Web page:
外围体育投注Phase 2: the obsessive compulsion.

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Posted by5 days ago

Hi all. I was glad to find this group- it’s helpful to connect with others who feel this fear. For me specifically, it’s the fear of dying and existing forever (I do believe in the afterlife). I think part of what’s tough is that this fear is so isolating. I’ve honestly felt like I’m the only one who experiences this fear (which is why it’s nice to find this group)- and I kinda feel like it’s crazy that other people just go about their lives, day-to-day without thinking about it. In fact, I’ve been to therapists in the past, but I’ve never brought this up- I almost worry that I’ll burden someone else with this worry if I talk about it (as if they’ve never considered eternity before!) I just don’t want to bring this awful fear into someone else’s awareness.

I work in a school, so my summers are very free. This creates a breeding ground for my anxiety, since I have a lot of idle time. It’ll be late at night; I’ll be watching Netflix, and all of a sudden I’ll shoot up in bed as the fear washes over me. I have to verbalize to calm myself down, “Stop it, stop it,” or “You’re ok, you’re ok.” I have to stop myself from thinking about it or I’ll keep spiraling further into a panicky state. It’s as if adrenaline shoots through my body when I have these thoughts; I become very alert and anxious.

外围体育投注One thought that helps to calm me down is that I believe there may be some state of being after death, where we neither exist forever nor cease to exist. I have no idea what that would look like, because it seems impossible. But I choose to believe we are very limited by the human brain, and I try to take comfort in the fact that we just aren’t able to comprehend what that next state of being will be like. It helps in that I’m able to tell myself “Don’t worry about it,” and I can acknowledge that I don’t know the answer (and I’m not supposed to). I think acknowledging our inability to wrap our heads around what’s going on in the universe provides some relief. My fear comes, in part, from assuming I have a grasp on what is to come. Realizing that I’m incapable of fully understanding what’s going on gives me some comfort.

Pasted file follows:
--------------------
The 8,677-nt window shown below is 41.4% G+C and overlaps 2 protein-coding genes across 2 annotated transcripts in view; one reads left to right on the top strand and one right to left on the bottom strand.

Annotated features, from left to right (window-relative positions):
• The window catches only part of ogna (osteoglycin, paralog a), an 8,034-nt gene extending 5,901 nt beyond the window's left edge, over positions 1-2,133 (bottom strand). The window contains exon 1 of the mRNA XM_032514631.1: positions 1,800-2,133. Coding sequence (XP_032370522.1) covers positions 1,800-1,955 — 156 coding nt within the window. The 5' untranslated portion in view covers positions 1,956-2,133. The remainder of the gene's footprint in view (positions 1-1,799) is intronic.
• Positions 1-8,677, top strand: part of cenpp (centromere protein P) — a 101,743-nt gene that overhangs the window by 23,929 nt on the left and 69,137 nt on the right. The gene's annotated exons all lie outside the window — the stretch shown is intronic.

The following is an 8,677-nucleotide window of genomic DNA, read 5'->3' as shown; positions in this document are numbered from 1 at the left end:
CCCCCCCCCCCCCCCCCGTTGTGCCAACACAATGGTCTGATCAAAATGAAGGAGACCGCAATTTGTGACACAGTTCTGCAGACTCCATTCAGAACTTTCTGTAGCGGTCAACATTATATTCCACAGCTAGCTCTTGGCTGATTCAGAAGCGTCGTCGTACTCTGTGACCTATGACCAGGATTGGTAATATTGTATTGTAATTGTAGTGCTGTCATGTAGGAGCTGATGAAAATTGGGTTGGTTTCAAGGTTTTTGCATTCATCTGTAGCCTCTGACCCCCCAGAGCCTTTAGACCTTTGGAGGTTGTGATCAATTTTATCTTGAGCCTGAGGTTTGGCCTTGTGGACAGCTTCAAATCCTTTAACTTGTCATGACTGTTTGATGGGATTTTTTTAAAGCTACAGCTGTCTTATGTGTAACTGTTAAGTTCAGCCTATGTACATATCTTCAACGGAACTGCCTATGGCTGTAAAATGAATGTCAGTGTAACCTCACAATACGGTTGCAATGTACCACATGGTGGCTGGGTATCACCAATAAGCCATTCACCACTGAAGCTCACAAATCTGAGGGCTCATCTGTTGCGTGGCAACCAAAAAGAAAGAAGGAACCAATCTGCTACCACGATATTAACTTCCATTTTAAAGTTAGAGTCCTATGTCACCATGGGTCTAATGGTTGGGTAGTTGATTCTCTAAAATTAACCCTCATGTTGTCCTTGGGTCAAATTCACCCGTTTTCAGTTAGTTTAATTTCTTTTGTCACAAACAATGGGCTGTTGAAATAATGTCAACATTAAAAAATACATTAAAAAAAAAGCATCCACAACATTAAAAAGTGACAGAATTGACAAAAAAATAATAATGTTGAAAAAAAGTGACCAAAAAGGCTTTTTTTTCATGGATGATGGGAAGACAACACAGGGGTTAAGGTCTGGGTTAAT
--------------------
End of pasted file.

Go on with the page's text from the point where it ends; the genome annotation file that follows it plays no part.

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Posted by7 days ago

What about if I say "eternity" isnt real?:)


confused comments are welcomed


blessings

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Posted by9 days ago

外围体育投注it doesn't sound like a phobia to me, sounds more like just a fear than a phobia

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Posted by14 days ago

Fear, pain, sadness, etc. All the emotions we feel when we think about infinity, are biological functions.

They are used to keep us alive (fear of death=more likely to reproduce before death=more life).

外围体育投注So once were gone, there's no logical reason why fear and pain and sadness and the other panicked feelings we get when this thought pops up would stick around.

外围体育投注We're afraid of dying because of how were programmed, and this is simply (one of) the most pure forms of that fear, IMHO.

But when we die, fear is gone as well. While we perceive eternal death as terrifying, that's only because we only know death from the perspective of being alive.

外围体育投注This is just as much to help me as it is to help others because I'm struggling right now, but I wanted to share my thoughts in the hope it might ease some other minds.

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About Community

Apeirophobia is the name of the "fear" of infinity. It has gotten quite a wide range of meanings. In many cases it is that someone is struggling with the idea of an eternal afterlife, infinite universe, or simply eternal unconciousness. In these cases it is quite philosophical, and according to many not a phobia, not a fear, and not irrational. Some describe it as more of a realization. This can lead to dreadful panic attacks. It is often described as being the worst thing imaginable.
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Created Dec 25, 2015